The days are rapidly getting shorter. Geographically the sun should disappear on November 22. But because of the mountains, the sun disappears a few days earlier. Geographically the sun reappears the February 6., but again because of the mountains the actual observation of the sun is a few days later.
In between these dates it is dark here. Around Christmas it is just a faint dusky light around noon, the rest of the 22 hours of the day it is dark. Pitch dark – as in the middle of the night. It is the dark season. But this time of year makes it even more cozy with lights, especially candle lights. AND it is the season of Northern Lights! During summer, the midnight sun lights up the sky day and night, thus drowning the faint light from the Northern Light. In the winter-time it is the other way around!
Even now the sun is setting early. This photo of reflections in the snow-covered mountains from sunset was taken 15:58 today.
This is taken the same evening (October 14. 2012) as the previous photo. Here the Northern Light is somewhat stronger. This view is towards the South and the previous photo is taken towards the North.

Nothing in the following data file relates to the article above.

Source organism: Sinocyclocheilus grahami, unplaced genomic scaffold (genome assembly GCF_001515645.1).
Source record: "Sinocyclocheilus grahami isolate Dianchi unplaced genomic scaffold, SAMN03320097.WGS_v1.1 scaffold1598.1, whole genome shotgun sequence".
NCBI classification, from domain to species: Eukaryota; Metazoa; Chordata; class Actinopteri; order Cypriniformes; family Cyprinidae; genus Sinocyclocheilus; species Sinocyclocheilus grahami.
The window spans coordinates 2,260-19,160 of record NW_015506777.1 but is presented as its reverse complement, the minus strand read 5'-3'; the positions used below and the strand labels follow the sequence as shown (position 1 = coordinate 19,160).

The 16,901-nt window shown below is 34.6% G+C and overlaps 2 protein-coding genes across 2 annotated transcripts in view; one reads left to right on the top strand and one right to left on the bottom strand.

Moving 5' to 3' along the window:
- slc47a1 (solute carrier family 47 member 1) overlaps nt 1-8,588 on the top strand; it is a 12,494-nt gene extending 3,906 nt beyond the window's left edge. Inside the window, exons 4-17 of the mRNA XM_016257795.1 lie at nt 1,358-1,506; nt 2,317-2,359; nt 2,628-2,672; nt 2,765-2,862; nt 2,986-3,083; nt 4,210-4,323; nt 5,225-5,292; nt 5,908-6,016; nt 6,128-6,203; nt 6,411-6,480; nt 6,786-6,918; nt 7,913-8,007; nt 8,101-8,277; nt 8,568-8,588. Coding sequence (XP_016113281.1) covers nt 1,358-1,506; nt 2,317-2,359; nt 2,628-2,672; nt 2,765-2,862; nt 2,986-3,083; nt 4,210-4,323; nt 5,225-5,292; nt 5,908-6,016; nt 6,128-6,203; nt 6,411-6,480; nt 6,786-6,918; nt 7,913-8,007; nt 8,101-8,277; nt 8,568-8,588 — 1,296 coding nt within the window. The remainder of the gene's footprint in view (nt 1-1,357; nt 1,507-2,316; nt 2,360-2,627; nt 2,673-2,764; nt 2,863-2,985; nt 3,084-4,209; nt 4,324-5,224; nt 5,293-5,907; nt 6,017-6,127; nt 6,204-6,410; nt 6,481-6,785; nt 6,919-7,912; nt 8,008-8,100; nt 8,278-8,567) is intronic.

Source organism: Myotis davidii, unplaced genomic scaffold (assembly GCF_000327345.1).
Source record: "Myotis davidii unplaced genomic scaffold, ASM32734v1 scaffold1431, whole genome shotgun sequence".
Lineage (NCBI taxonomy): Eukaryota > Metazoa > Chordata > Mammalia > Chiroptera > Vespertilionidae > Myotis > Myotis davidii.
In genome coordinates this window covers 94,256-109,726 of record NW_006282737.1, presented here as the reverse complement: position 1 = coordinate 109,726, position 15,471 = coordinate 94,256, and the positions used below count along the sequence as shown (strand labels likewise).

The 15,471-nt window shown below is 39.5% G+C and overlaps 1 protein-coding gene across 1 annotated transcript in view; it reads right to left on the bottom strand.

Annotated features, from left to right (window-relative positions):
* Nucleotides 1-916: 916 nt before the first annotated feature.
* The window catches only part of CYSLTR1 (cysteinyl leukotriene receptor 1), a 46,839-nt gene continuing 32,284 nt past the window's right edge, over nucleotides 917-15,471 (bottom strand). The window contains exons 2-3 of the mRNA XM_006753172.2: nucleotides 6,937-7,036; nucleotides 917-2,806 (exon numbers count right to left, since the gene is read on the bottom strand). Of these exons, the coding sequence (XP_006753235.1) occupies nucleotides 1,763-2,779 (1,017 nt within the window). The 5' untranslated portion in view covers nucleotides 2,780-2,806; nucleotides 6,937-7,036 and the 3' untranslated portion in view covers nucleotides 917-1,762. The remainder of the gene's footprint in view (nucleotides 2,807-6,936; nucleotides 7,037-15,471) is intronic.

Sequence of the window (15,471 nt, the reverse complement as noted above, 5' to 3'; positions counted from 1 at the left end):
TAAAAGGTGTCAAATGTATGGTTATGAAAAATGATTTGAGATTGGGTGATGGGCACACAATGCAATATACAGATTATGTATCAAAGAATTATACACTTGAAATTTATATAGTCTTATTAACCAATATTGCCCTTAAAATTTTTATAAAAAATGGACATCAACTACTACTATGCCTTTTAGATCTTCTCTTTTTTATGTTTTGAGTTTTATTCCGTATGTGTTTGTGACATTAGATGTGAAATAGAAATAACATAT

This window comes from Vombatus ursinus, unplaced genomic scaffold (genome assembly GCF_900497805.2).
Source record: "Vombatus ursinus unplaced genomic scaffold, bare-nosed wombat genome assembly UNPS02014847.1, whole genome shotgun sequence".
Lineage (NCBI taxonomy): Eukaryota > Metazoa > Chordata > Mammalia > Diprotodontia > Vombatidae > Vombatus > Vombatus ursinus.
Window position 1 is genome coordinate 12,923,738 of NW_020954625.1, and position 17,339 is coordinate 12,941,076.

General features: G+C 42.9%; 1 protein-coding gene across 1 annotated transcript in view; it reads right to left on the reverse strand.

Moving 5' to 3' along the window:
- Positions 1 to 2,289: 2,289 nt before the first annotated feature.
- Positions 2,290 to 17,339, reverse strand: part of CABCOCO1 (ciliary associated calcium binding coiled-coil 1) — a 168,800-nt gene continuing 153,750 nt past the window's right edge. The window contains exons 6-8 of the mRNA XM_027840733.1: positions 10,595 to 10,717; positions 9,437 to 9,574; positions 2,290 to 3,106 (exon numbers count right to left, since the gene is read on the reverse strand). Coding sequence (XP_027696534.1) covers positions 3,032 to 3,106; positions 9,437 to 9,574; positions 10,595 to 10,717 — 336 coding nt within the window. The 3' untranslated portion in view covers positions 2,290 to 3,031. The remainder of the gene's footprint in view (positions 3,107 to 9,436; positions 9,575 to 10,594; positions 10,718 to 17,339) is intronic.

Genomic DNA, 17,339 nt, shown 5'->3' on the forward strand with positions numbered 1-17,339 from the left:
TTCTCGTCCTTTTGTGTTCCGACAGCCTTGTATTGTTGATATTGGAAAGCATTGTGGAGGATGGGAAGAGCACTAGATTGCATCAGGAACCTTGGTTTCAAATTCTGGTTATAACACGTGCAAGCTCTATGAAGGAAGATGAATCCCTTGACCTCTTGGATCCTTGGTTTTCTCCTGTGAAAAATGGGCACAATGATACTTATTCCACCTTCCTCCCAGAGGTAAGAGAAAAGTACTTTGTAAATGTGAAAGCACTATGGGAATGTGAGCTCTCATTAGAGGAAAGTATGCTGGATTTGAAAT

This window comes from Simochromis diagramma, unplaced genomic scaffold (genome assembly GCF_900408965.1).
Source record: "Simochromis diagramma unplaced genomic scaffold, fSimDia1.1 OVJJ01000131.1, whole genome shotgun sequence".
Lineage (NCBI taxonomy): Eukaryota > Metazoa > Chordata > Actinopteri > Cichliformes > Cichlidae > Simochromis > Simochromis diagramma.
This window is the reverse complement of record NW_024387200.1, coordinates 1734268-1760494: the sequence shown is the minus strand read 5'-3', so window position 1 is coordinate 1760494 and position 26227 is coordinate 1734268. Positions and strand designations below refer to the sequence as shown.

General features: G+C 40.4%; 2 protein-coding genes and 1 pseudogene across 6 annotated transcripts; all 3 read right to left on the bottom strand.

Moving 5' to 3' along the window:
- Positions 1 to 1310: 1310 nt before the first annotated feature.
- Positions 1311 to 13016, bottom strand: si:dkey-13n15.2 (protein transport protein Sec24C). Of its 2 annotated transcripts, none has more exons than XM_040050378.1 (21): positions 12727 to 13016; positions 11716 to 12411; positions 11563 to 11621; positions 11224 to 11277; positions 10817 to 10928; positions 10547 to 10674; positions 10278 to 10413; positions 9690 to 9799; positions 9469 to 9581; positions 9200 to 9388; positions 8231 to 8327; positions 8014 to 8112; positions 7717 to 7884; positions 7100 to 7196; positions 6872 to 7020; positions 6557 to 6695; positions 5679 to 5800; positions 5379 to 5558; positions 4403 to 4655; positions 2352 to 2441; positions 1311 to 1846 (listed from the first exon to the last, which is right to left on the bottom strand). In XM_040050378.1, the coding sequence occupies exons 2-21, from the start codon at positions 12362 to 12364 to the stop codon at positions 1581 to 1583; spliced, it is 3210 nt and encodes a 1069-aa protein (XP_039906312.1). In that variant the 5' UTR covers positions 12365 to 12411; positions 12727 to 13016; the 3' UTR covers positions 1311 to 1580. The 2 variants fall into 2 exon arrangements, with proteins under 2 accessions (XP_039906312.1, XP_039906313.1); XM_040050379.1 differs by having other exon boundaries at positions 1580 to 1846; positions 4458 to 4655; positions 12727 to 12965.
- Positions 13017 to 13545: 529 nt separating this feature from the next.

Quiet – but it’s there
It’s been very, very quiet on the Northern Lights front. The particle flow is very good. Now, I am not a physicist – but I have a fair share of knowledge in the field, having studied it and been a happy member of the Physics Club at The University of Tromsø (The Northern Lights Capital of Norway – a really fun city with lots of things to explore – I highly recommend it). In my humble opinion when the Solar Wind is at low speeds (right now ~500 km/s) – as it is right now, and the Geomagnetic Field component is neutral and the Dynamic pressure is low – even with a quite strong stream of charged particles from the Sun – all we get here is a “vail” of Northern Lights, but things changes fast. Sudden Solar Prominences can quickly change the conditions for Northern Lights.
2013 – A peak year
The solar activity in terms of Solar Prominences (also known as protuberanses) varies. These are known as Solar Cycles (or Magnetic Activity Cycles). They peak about every 11. year. 2013 is an estimated new peak. In correlations with this heightened activity, solar observatories register a rise in Sun Spots.
The photo below is taken in Ankenes the 15. – which was a pretty good day for shooting, but this faint “vail” captivated me enough to develop.